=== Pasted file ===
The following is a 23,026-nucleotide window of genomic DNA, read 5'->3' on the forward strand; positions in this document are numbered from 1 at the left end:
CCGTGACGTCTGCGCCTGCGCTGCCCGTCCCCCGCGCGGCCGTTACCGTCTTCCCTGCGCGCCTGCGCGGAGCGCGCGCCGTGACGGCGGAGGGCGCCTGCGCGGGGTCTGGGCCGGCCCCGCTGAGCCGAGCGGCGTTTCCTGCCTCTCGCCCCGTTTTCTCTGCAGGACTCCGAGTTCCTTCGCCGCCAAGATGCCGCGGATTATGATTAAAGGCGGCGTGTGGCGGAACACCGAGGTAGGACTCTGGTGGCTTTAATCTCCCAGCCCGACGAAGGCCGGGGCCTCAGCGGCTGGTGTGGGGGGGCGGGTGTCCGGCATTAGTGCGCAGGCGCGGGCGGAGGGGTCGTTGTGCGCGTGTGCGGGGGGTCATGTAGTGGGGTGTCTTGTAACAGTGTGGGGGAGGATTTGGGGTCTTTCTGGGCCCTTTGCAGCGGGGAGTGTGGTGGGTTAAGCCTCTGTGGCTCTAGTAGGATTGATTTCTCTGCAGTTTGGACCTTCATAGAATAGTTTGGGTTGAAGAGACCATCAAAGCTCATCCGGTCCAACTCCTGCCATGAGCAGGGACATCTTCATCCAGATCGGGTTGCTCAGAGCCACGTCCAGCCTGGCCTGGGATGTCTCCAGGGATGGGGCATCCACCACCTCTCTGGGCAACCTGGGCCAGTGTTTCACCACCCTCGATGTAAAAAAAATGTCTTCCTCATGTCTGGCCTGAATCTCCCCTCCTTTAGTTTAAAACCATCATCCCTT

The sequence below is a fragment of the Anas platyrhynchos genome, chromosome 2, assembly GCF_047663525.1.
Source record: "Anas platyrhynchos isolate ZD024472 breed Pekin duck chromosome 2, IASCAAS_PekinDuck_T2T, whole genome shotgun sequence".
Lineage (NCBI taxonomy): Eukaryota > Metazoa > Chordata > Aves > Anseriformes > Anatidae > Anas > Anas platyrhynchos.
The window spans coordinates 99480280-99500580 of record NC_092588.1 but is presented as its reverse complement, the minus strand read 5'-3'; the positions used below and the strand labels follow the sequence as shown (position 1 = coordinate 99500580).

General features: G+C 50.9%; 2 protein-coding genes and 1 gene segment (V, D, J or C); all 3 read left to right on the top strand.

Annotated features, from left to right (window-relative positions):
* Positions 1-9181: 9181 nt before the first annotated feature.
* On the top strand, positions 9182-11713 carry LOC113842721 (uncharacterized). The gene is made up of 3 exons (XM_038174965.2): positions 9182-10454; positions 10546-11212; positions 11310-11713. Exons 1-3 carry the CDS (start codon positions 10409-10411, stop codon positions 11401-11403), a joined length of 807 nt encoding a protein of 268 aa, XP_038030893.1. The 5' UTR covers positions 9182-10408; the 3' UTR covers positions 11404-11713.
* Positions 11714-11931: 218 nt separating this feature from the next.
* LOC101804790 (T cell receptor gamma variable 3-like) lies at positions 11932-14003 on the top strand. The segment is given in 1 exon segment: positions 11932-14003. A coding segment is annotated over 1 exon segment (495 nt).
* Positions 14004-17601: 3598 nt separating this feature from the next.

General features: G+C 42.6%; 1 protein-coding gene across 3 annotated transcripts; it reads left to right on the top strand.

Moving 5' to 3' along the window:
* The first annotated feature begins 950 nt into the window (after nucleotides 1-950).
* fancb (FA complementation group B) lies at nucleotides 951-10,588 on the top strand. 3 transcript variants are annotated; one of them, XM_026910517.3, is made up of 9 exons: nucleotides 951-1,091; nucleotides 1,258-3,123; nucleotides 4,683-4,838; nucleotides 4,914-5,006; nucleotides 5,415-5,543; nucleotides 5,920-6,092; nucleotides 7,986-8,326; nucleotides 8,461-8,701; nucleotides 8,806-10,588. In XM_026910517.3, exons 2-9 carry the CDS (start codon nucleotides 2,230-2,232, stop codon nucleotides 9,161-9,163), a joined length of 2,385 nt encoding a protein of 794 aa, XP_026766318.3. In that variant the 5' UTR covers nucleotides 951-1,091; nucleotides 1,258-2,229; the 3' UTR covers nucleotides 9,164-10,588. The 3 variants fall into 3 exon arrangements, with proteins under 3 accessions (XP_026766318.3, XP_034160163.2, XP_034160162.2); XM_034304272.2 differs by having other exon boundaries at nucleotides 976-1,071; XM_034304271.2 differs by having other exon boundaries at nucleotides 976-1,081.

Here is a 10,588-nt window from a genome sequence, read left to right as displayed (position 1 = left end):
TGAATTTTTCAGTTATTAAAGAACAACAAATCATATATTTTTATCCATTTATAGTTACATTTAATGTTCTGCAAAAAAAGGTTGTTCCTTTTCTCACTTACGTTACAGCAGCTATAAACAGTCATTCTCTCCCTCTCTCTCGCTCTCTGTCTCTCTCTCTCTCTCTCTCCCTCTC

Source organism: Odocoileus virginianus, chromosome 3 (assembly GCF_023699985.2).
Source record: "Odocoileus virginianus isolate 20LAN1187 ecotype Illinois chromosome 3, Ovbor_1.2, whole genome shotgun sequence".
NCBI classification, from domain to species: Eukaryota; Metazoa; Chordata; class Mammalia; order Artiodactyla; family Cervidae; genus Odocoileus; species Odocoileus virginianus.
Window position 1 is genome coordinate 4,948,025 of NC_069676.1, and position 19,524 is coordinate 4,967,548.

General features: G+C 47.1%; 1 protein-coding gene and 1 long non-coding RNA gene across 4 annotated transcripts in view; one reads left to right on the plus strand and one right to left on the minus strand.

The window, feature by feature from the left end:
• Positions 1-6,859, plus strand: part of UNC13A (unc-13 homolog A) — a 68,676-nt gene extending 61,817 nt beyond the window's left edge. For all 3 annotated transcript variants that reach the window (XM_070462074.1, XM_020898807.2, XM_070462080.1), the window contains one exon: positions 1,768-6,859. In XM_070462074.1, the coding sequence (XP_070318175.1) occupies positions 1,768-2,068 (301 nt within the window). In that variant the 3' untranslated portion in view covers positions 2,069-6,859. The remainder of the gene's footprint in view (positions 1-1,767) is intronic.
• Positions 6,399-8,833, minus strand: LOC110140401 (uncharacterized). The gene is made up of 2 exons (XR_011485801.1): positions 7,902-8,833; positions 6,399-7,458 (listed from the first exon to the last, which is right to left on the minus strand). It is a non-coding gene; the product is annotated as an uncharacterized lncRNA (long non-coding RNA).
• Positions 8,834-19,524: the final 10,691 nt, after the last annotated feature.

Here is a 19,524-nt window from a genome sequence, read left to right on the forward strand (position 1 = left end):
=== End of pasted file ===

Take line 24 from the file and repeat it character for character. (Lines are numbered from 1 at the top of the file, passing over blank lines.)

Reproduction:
General features: G+C 47.1%; 1 protein-coding gene and 1 long non-coding RNA gene across 4 annotated transcripts in view; one reads left to right on the plus strand and one right to left on the minus strand.